Review: Aiden – Aiden

Aiden seemed to be the right kind of band to soundtrack the mid-00s with a punk rock revival, the ’emo’/ ‘scene’ culture and MySpace making sure unknown bands got heard. However the likes of My Chemical Romance, Panic! At The Disco and even Green Day seemed to rule the rock charts. Aiden were always the band you had more cred for listening to. Not to say their original run wasn’t a success, they released six well-received albums and their tracks were used in everything from wrestling events to a Lost Boys sequel. A lot of modern bands, like Ashestoangels and New Year’s Day, cite the Seattle band as paving the way for modern ‘goth-punk’ bands to be heard. Now after a short hiatus, and a couple of solo albums – William Francis has brought Aiden back with a self-released and self-titled new album.

The record starts with what can only be described as a voice mail to Francis himself. Followed by probably the best way of saying ‘We’re back’ in the form of ‘Crawling Up From Hell’. This possibly reflects the struggle of bringing back a sound as recognisable as Aiden’s succeeding William Contr- I mean Francis’ leftfield solo work. The next track, ‘Violence and Devotion’, confirms they’ve never lost it. This song is a love letter to Aiden fan favourites ‘The Last Sunrise’ and ‘Die Romantic’. Only difference here is: it features New Year’s Day front-woman Ash Costello, who brings a 2015 twist to the track. Costello’s contribution even gives this song a ‘Beauty and The Beast’ vibe for the modern day gothic.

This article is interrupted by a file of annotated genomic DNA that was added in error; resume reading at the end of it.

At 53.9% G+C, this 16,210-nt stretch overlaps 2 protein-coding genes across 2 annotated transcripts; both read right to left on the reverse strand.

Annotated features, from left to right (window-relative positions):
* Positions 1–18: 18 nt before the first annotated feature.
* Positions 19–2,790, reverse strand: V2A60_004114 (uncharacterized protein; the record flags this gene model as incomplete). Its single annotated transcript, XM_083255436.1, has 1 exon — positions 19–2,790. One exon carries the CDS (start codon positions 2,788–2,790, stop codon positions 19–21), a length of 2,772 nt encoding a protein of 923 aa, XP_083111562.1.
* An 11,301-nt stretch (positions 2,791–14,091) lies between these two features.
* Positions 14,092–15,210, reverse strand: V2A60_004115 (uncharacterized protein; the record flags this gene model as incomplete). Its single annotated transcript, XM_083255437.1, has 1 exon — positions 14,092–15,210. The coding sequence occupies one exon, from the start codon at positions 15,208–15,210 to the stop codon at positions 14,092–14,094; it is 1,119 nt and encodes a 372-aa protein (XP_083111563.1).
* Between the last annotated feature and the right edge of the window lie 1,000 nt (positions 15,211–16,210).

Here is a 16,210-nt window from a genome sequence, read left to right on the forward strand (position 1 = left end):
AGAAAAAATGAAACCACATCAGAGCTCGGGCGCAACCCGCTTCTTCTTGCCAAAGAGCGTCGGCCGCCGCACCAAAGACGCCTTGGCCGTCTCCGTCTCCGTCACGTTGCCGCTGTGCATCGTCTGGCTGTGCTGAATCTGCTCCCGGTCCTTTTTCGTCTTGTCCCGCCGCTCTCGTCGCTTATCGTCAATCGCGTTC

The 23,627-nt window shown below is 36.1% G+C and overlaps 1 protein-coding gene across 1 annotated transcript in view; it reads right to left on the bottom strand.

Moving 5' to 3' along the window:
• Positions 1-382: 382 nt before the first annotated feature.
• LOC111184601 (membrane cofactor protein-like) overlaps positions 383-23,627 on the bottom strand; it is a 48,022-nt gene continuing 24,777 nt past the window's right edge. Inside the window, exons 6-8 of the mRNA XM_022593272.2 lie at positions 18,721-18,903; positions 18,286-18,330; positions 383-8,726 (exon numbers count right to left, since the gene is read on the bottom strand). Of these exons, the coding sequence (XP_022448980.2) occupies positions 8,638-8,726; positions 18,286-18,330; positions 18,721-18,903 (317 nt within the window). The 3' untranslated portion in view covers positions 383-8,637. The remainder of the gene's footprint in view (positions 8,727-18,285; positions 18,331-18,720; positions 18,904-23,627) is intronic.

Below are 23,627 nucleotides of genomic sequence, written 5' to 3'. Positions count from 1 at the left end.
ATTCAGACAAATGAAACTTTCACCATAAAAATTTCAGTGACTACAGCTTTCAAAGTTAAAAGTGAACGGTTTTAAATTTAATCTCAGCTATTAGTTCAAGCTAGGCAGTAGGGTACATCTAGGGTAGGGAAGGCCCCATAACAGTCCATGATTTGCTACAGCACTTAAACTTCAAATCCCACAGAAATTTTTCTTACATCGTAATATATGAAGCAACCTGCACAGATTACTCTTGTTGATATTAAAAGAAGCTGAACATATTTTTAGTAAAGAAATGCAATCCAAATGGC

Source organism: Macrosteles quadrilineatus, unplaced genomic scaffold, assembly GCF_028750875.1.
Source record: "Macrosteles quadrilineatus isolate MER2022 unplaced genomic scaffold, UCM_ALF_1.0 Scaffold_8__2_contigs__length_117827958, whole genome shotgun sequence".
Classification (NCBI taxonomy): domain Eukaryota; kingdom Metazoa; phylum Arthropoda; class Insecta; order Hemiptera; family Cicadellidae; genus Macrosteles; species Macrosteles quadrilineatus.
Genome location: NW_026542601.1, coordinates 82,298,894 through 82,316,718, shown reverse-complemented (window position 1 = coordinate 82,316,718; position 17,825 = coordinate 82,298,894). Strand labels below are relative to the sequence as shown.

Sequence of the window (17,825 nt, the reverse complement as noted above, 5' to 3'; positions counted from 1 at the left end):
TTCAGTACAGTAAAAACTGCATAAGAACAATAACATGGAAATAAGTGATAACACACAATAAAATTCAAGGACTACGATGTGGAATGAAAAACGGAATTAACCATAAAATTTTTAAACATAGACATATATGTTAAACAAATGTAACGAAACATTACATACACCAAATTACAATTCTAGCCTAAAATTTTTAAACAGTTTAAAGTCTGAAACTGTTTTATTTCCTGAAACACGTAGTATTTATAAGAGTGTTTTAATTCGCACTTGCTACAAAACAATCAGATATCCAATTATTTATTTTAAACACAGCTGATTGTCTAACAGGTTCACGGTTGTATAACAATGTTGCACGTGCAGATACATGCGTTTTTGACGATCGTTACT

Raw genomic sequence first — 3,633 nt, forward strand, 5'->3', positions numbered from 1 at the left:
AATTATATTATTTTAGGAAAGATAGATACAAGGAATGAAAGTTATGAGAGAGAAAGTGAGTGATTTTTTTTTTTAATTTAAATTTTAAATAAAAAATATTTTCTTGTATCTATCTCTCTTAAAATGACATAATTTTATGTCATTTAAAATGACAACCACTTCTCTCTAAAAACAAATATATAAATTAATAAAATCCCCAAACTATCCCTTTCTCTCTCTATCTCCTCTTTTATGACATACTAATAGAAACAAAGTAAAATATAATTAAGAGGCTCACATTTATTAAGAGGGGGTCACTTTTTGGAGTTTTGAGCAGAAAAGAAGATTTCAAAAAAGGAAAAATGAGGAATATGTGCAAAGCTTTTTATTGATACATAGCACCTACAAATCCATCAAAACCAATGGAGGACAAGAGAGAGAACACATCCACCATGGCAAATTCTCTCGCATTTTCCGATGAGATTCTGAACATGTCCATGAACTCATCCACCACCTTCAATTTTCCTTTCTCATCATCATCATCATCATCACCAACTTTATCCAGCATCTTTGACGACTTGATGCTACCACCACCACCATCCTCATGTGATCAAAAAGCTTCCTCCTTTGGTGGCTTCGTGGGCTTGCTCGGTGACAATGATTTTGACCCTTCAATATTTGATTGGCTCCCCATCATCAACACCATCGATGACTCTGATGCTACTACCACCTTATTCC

Speaking of collaborations – Bristol’s own Crilly (Ashestoangels) makes an appearance on ‘New Grave’ as a nod to the sub-genre the two vocalists helped shape. This is leaning more towards later Aiden and earlier ‘William Control’ tracks as it takes a darker, AFI -esque approach,  Aiden (like Ashestoangels and NYD) are a band who really understand their fan-base and know how to give them what they want. ‘Standng Alone’ and ‘Eternal Halloween’ are testament to this. Familiar vocal style, punk guitars, and a Tim Burton-y atmosphere is what Francis and co do best.

In a change of direction, Chris Motionless joins the party for ‘Animals’. Motionless In White are slightly harder hitting than other collaborators to this album but this track still fits perfectly on the record. In fact, this track would even work on a MIW album. At this  stage, the Seattle rockers could of ended the album here and it would still be awesome. It says ‘we’re back’ and sounds great doing so. As you may have guess there’s more to come. This is a 13-track epic.

The guest appearances don’t end there either. Esape The Fate’s Craig Mabitt lends his voice to the heart-pumping ‘Pure Horror’. Leafar Seyer of Prayers screams his way through closing track ‘Bring The Knives’ – which also becomes a little more hardcore a la Black Flag or Misfits (which the album’s artwork is a nod to).  Somone else tasting success and sharing vocal duties is Fearless Vampire Killers’ Kier Kemp. Which makes him fully qualified to do this, with William Francis  on ‘Love Like A Cemetery’ which really works as a duet. Like the other collabs, there is elements of both FVK and Aiden in there.

If you love Aiden’s previous work, or even any contributors – download this album. You have no excuse not to. For a start it’s free. Who paid for it? Will Francis. He auctioned his old Aiden memorabilia to fund the record. So technically the passionate fans funded this project. You can hear the love that went in to it. So the least you can do is give it a listen. You won’t be disappointed.

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